The Top Four Brands That Won International Women’s Day

    Ahead of International Women's Day, Jing Daily highlights four brand campaigns that resonated greatly with today’s Chinese females.
    Neiwai opened an offline exhibition presenting No Body is Nobody campaign films and photos in Shanghai on March 1. Photo: Courtesy of Neiwai
      Published   in Retail

    Unlike Chinese New Year and Valentine’s Day, this year’s International Women’s Day has been less busy than last year. However, driven by the two Chinese e-commerce giants, Tmall and, International Women’s Day has become another shopping carnival in China.

    As we noticed last year, the phrase “Goddess Day,” which distorted the meaning of the celebration, has been barely used by brands this year, and instead, many have focused on commemorating women’s rights and achievements. Many brands have adopted a more reserved approach this March, with less talking points on female empowerment, and focused on product-centered communication instead of values.

    Though there have been remarkable improvements in terms of the socio-economic status of Chinese females in the last few decades, Chinese traditional mindsets like “women are in charge of the household, men are in charge of the political domain” are still prominent, as Gao Huan, Managing Director of Alvarez & Marsal, shared with Jing Daily. “Educated Chinese females now wish to manage a career without interrupting the norms of marriage and childbearing while maintaining feminine charm.”

    Here, Jing Daily highlights four brand campaigns that resonated greatly with today’s Chinese females by exploring modern femininity.


    C-beauty brand Florasis collaborated with the digital media company Xinshixiang to launch a video campaign exploring how women tackle various mental issues in today’s contemporary society. Featuring five females, the series also explored various skin concerns and introduced a new product, Florasis Balance Liquid Foundation. Moreover, between February 28 and March 7, the brand hosted livestreaming sessions on Tmall, Douyin, and Kuaishou, offering viewers exclusive discounts and gift boxes.

    Homegrown brands have done well marketing relevant topics in the local socio-cultural context. In Florasis’ case, the brand shared talking points between its new foundation product and ongoing female discourses. By using personal narratives to amplify this message, the campaign not only celebrated the upcoming International Women’s Day, but also helped drive sales for its new product thanks to the brand’s popular livestream sessions.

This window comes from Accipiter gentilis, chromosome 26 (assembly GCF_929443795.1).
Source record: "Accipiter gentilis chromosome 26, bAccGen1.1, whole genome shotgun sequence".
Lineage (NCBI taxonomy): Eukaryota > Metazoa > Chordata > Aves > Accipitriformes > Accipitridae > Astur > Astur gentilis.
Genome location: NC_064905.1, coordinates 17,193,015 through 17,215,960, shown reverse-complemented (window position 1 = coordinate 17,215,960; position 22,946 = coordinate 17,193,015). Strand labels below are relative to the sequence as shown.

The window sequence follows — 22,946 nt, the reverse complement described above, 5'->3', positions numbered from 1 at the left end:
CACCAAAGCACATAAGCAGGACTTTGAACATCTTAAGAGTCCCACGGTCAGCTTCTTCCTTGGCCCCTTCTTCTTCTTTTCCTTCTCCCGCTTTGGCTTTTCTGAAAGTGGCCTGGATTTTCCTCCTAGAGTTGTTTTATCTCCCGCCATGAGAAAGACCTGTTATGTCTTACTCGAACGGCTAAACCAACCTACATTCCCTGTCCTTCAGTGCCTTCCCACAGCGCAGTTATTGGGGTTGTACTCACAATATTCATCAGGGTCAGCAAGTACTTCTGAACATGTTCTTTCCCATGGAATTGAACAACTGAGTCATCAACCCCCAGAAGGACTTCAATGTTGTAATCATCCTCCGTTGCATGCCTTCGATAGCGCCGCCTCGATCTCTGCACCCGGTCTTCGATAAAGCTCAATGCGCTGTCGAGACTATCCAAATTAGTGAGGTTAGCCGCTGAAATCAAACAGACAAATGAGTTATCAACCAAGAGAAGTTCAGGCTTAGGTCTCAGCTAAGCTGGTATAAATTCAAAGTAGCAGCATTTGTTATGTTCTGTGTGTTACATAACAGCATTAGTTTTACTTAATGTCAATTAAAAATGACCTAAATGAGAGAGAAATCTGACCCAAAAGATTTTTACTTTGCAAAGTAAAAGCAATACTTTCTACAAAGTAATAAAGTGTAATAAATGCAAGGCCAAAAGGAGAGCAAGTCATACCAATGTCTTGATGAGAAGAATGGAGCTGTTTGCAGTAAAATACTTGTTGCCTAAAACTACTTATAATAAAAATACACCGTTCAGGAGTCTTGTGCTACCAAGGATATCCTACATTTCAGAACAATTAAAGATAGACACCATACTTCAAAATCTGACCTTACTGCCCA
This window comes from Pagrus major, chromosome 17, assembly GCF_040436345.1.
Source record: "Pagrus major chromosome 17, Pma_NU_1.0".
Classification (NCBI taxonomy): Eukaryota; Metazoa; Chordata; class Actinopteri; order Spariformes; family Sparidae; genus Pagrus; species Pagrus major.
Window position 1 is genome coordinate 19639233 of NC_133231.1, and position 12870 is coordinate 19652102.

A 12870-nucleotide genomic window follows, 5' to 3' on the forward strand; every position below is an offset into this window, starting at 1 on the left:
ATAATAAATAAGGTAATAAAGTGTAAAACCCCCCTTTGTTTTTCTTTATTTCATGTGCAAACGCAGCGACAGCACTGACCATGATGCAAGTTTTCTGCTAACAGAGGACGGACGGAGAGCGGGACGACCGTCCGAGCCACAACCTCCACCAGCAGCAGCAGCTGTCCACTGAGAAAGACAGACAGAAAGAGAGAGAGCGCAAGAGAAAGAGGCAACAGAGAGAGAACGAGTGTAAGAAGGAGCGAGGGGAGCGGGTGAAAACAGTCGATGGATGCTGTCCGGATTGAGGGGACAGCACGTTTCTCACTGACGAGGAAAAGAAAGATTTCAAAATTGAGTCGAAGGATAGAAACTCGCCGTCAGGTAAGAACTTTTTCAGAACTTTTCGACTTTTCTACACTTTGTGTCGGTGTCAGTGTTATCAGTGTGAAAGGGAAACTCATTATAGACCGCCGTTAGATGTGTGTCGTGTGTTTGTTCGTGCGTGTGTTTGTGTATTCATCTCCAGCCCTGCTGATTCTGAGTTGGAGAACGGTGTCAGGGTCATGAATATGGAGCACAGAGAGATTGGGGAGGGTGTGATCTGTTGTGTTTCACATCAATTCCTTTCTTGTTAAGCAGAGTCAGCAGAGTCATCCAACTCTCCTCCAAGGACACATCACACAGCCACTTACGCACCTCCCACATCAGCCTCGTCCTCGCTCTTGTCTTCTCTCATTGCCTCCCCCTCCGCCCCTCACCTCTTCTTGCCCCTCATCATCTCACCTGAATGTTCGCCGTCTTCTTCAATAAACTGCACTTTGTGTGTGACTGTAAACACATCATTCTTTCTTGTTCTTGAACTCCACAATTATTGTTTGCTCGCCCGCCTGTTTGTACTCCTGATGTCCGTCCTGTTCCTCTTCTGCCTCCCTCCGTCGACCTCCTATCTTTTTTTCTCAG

On March 2, luxury e-commerce Net-A-Porter launched a campaign film The Remarkable Day, which highlights various memorable moments throughout a female’s life, such as a wedding or pregnancy. The four female celebrities are dressed in clothes from four Chinese designer brands: Samuel Gui Yang, Windowsen, Shushu/tong, and RUI. Besides posting the campaign film on social channels, the e-commerce player will host a group exhibition March 12-20 at the BANK Gallery in Shanghai.

    Net-A-Porter has been an early adopter of female marketing in China’s luxury market. In the past two years, the e-tailer partnered with various female celebrities to engage its independent and growing female customer base. For this year’s International Women’s Day campaign, Net-A-Porter spotlighted popular Chinese designer brands likely to lure a younger demographic from social platforms to its Tmall flagship store and WeChat marketplace.


    L’Oréal collaborated with a host of Chinese celebrities — Ouyang Nana, Gong Li, Ju Xiao Wen, Xin Zhilei, and Daniel Wu — for its campaign, “I Say I’m Worth It.” Through a series of short films, the stars shared their personal journeys and thoughts on female empowerment, encouraging women to face life’s challenges and to discover their own personal values. Meanwhile, L’Oréal also collaborated with Ximalaya, China’s largest online audio platform, to facilitate conversations between celebrities and local popular podcast hosts.

    The campaign showcased the brand’s thorough understanding of femininity in China, casting role models in different life stages and industries, all of which resonated with the brand’s broader female customers. As importantly, with communication channels from social platforms to audio programs, the campaign reached and engaged distinct communities interested in female-related topics of discussion.


    Chinese lifestyle brand Neiwai launched its concluding installment of its No Body Is Nobody campaign on March 1. The initiative debuted in February 2020 with a series of documentaries exploring female body diversity and was followed by a podcast series focusing on various feminist topics last year. For the final installment, the campaign spotlighted five of the brand’s female customers — who shared their own personal journeys over the past decade — to help celebrate the brand’s tenth anniversary. Additionally, the campaign films and other featured photos will also be exhibited at the brand’s offline gallery in Shanghai.

    Though feminist issues have become increasingly popular in marketing, Neiwai was among the first batch of homegrown brands to launch a dedicated campaign responding to them. The brand’s decision to feature “ordinary” females — that is, people who are not celebrities or KOLs, those often considered to be “ideal” personas — represented a unique casting approach. As this exciting serial campaign comes to an end, we are left wondering what new brand strategies Neiwai will come up with next.

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